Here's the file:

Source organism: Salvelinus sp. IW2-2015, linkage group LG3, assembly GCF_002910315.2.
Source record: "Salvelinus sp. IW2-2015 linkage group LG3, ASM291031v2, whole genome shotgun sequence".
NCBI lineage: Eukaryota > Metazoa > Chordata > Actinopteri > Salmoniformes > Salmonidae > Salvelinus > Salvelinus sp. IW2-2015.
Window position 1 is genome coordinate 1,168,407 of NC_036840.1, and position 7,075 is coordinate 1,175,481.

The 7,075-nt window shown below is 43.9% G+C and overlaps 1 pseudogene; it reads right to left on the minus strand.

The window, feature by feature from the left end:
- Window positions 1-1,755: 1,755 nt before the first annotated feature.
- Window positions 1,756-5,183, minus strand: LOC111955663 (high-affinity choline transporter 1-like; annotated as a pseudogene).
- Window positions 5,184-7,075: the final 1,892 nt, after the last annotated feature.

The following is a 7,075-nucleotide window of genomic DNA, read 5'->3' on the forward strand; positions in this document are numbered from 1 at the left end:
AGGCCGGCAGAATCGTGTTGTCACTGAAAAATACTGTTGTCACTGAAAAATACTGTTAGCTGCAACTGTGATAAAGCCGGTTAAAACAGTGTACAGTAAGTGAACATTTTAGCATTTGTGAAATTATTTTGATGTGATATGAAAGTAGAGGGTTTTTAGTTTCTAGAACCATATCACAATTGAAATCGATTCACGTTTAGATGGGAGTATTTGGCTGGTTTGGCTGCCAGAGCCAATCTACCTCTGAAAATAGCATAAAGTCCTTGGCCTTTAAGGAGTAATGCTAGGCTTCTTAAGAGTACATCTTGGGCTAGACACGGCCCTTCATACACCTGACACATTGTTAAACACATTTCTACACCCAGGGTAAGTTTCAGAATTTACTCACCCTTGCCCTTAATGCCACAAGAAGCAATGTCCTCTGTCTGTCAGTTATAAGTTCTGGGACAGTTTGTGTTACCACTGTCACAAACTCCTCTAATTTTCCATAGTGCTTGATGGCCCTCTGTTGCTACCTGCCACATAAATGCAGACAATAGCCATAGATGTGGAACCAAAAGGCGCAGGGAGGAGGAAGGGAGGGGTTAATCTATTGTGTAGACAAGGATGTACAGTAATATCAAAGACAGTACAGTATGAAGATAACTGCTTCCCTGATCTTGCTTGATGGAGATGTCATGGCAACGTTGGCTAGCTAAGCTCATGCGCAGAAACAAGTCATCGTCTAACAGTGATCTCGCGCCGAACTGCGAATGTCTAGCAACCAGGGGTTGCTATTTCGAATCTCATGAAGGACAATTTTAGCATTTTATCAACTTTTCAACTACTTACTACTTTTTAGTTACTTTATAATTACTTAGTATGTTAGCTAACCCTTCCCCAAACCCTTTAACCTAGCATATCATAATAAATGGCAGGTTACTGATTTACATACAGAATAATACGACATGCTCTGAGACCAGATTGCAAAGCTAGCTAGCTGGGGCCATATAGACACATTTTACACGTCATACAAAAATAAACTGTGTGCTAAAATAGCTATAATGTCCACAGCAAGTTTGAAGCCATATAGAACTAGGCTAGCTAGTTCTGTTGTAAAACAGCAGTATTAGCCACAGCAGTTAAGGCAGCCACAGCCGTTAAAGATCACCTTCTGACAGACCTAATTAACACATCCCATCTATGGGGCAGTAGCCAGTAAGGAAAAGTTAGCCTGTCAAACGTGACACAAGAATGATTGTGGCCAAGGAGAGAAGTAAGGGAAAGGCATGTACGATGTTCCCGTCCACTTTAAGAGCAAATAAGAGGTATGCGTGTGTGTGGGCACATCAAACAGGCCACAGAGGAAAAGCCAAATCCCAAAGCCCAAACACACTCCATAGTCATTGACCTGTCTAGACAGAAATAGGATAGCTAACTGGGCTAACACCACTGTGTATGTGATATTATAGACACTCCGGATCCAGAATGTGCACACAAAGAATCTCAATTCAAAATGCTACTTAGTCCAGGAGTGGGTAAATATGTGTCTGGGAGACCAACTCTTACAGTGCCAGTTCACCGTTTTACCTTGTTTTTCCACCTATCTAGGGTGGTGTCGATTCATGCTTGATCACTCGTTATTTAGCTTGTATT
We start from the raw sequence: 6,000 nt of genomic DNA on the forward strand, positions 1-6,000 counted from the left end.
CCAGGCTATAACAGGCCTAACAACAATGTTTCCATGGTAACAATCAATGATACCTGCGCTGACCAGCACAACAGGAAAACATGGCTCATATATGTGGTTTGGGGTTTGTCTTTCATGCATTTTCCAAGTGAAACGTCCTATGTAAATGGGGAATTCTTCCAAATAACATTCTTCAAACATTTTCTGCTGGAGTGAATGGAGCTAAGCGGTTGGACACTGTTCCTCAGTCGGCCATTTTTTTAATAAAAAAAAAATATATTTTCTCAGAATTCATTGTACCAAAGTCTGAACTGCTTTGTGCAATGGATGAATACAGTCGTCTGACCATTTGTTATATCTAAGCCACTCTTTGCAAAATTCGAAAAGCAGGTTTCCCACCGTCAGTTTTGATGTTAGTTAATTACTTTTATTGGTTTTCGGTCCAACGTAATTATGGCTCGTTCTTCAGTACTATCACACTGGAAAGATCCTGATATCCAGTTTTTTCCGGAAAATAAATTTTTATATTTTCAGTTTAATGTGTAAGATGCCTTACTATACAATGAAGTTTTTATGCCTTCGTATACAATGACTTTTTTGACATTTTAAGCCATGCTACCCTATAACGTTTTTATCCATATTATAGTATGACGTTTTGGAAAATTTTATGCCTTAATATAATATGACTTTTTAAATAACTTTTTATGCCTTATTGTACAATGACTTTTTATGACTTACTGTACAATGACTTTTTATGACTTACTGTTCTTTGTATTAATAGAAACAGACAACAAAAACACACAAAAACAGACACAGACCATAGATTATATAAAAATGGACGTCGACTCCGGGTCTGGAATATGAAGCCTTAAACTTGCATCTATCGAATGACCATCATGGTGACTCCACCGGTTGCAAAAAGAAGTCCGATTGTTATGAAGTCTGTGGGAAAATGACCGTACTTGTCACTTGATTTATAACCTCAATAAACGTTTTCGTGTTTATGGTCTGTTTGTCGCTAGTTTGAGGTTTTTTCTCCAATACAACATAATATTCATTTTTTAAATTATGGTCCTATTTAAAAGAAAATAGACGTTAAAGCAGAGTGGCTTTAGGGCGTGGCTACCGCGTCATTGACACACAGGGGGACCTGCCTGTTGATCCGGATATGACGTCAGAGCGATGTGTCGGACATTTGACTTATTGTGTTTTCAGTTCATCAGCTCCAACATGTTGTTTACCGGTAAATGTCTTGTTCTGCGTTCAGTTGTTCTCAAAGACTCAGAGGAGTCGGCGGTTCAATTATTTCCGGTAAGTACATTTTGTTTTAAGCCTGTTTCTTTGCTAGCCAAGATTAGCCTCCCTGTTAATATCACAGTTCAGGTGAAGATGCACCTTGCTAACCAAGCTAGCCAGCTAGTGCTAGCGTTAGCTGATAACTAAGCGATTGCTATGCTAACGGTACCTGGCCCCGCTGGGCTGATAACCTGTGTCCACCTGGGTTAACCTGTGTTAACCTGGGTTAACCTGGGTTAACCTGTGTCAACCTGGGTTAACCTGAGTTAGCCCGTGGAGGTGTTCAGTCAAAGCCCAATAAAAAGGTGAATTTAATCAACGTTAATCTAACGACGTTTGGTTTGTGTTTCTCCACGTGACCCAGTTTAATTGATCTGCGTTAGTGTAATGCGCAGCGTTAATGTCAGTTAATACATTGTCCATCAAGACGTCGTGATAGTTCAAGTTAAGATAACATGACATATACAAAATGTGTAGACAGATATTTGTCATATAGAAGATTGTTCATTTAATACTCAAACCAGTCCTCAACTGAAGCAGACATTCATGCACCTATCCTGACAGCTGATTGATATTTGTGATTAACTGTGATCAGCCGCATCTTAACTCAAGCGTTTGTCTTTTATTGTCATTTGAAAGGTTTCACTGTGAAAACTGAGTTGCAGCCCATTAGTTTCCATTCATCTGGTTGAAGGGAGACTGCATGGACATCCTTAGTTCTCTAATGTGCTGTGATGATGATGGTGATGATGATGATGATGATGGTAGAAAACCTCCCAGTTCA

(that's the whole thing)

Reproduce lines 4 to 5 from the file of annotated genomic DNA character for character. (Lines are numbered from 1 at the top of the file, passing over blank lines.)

Window position 1 is genome coordinate 1,168,407 of NC_036840.1, and position 7,075 is coordinate 1,175,481.

The 7,075-nt window shown below is 43.9% G+C and overlaps 1 pseudogene; it reads right to left on the minus strand.